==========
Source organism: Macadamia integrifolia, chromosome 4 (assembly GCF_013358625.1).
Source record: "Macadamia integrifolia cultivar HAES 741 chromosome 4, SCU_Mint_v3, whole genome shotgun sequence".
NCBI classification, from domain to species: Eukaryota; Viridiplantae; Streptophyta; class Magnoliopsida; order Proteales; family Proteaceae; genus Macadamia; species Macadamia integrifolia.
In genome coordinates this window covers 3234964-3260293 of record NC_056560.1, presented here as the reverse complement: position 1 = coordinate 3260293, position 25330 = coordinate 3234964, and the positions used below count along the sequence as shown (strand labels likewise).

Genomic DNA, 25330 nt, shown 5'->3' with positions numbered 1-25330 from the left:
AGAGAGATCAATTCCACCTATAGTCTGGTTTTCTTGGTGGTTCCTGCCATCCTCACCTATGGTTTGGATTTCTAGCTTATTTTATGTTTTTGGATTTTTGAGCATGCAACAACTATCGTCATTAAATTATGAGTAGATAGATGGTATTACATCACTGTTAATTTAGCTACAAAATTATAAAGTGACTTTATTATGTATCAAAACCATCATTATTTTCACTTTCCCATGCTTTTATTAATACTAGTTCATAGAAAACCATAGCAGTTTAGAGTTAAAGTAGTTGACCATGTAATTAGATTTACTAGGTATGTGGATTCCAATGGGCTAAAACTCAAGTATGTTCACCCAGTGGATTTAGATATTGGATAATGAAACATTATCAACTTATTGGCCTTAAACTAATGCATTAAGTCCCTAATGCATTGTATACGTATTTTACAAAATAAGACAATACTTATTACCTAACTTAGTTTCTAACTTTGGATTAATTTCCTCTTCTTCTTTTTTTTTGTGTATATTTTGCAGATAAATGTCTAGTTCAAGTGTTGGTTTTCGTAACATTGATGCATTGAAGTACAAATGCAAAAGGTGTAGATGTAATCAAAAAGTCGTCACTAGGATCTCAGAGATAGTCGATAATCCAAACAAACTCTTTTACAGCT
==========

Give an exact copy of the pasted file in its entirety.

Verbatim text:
Source organism: Macadamia integrifolia, chromosome 4 (assembly GCF_013358625.1).
Source record: "Macadamia integrifolia cultivar HAES 741 chromosome 4, SCU_Mint_v3, whole genome shotgun sequence".
NCBI classification, from domain to species: Eukaryota; Viridiplantae; Streptophyta; class Magnoliopsida; order Proteales; family Proteaceae; genus Macadamia; species Macadamia integrifolia.
In genome coordinates this window covers 3234964-3260293 of record NC_056560.1, presented here as the reverse complement: position 1 = coordinate 3260293, position 25330 = coordinate 3234964, and the positions used below count along the sequence as shown (strand labels likewise).

Genomic DNA, 25330 nt, shown 5'->3' with positions numbered 1-25330 from the left:
AGAGAGATCAATTCCACCTATAGTCTGGTTTTCTTGGTGGTTCCTGCCATCCTCACCTATGGTTTGGATTTCTAGCTTATTTTATGTTTTTGGATTTTTGAGCATGCAACAACTATCGTCATTAAATTATGAGTAGATAGATGGTATTACATCACTGTTAATTTAGCTACAAAATTATAAAGTGACTTTATTATGTATCAAAACCATCATTATTTTCACTTTCCCATGCTTTTATTAATACTAGTTCATAGAAAACCATAGCAGTTTAGAGTTAAAGTAGTTGACCATGTAATTAGATTTACTAGGTATGTGGATTCCAATGGGCTAAAACTCAAGTATGTTCACCCAGTGGATTTAGATATTGGATAATGAAACATTATCAACTTATTGGCCTTAAACTAATGCATTAAGTCCCTAATGCATTGTATACGTATTTTACAAAATAAGACAATACTTATTACCTAACTTAGTTTCTAACTTTGGATTAATTTCCTCTTCTTCTTTTTTTTTGTGTATATTTTGCAGATAAATGTCTAGTTCAAGTGTTGGTTTTCGTAACATTGATGCATTGAAGTACAAATGCAAAAGGTGTAGATGTAATCAAAAAGTCGTCACTAGGATCTCAGAGATAGTCGATAATCCAAACAAACTCTTTTACAGCT